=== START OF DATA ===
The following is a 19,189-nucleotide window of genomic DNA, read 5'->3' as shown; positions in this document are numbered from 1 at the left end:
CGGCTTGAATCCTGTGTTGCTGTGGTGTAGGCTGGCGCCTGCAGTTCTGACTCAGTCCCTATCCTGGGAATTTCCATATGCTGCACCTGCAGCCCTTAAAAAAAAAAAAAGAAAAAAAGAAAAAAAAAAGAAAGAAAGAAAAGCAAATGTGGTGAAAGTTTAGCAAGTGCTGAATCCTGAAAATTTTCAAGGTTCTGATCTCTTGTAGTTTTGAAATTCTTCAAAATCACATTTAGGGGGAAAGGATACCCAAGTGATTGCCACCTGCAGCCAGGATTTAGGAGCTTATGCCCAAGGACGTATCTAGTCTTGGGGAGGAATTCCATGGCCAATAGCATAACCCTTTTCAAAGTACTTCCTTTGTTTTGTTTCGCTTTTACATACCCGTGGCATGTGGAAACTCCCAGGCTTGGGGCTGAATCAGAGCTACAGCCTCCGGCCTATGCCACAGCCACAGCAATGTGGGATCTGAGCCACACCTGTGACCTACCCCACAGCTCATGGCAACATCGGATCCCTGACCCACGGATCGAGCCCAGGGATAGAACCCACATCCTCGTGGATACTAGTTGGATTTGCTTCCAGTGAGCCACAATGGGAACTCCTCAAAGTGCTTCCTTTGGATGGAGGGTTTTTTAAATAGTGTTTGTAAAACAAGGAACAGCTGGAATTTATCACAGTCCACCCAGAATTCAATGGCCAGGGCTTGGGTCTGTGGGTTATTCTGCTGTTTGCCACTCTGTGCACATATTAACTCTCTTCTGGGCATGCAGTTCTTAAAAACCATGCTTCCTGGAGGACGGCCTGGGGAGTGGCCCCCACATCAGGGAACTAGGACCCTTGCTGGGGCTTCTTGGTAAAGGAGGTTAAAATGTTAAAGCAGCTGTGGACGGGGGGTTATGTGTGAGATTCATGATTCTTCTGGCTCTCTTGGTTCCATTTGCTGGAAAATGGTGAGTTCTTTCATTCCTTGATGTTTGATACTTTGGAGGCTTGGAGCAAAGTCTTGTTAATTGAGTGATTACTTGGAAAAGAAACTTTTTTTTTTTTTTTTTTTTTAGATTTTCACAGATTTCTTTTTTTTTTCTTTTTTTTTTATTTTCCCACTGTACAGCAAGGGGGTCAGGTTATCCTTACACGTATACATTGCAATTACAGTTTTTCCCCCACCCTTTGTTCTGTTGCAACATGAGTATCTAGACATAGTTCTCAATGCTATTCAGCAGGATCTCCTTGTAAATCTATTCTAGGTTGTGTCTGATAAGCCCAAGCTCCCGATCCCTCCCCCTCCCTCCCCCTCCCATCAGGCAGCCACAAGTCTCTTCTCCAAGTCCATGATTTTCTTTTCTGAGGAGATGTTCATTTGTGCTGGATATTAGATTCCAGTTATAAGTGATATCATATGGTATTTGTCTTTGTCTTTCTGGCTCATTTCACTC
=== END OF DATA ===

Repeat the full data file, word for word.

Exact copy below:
The following is a 19,189-nucleotide window of genomic DNA, read 5'->3' as shown; positions in this document are numbered from 1 at the left end:
CGGCTTGAATCCTGTGTTGCTGTGGTGTAGGCTGGCGCCTGCAGTTCTGACTCAGTCCCTATCCTGGGAATTTCCATATGCTGCACCTGCAGCCCTTAAAAAAAAAAAAAGAAAAAAAGAAAAAAAAAAGAAAGAAAGAAAAGCAAATGTGGTGAAAGTTTAGCAAGTGCTGAATCCTGAAAATTTTCAAGGTTCTGATCTCTTGTAGTTTTGAAATTCTTCAAAATCACATTTAGGGGGAAAGGATACCCAAGTGATTGCCACCTGCAGCCAGGATTTAGGAGCTTATGCCCAAGGACGTATCTAGTCTTGGGGAGGAATTCCATGGCCAATAGCATAACCCTTTTCAAAGTACTTCCTTTGTTTTGTTTCGCTTTTACATACCCGTGGCATGTGGAAACTCCCAGGCTTGGGGCTGAATCAGAGCTACAGCCTCCGGCCTATGCCACAGCCACAGCAATGTGGGATCTGAGCCACACCTGTGACCTACCCCACAGCTCATGGCAACATCGGATCCCTGACCCACGGATCGAGCCCAGGGATAGAACCCACATCCTCGTGGATACTAGTTGGATTTGCTTCCAGTGAGCCACAATGGGAACTCCTCAAAGTGCTTCCTTTGGATGGAGGGTTTTTTAAATAGTGTTTGTAAAACAAGGAACAGCTGGAATTTATCACAGTCCACCCAGAATTCAATGGCCAGGGCTTGGGTCTGTGGGTTATTCTGCTGTTTGCCACTCTGTGCACATATTAACTCTCTTCTGGGCATGCAGTTCTTAAAAACCATGCTTCCTGGAGGACGGCCTGGGGAGTGGCCCCCACATCAGGGAACTAGGACCCTTGCTGGGGCTTCTTGGTAAAGGAGGTTAAAATGTTAAAGCAGCTGTGGACGGGGGGTTATGTGTGAGATTCATGATTCTTCTGGCTCTCTTGGTTCCATTTGCTGGAAAATGGTGAGTTCTTTCATTCCTTGATGTTTGATACTTTGGAGGCTTGGAGCAAAGTCTTGTTAATTGAGTGATTACTTGGAAAAGAAACTTTTTTTTTTTTTTTTTTTTTAGATTTTCACAGATTTCTTTTTTTTTTCTTTTTTTTTTATTTTCCCACTGTACAGCAAGGGGGTCAGGTTATCCTTACACGTATACATTGCAATTACAGTTTTTCCCCCACCCTTTGTTCTGTTGCAACATGAGTATCTAGACATAGTTCTCAATGCTATTCAGCAGGATCTCCTTGTAAATCTATTCTAGGTTGTGTCTGATAAGCCCAAGCTCCCGATCCCTCCCCCTCCCTCCCCCTCCCATCAGGCAGCCACAAGTCTCTTCTCCAAGTCCATGATTTTCTTTTCTGAGGAGATGTTCATTTGTGCTGGATATTAGATTCCAGTTATAAGTGATATCATATGGTATTTGTCTTTGTCTTTCTGGCTCATTTCACTC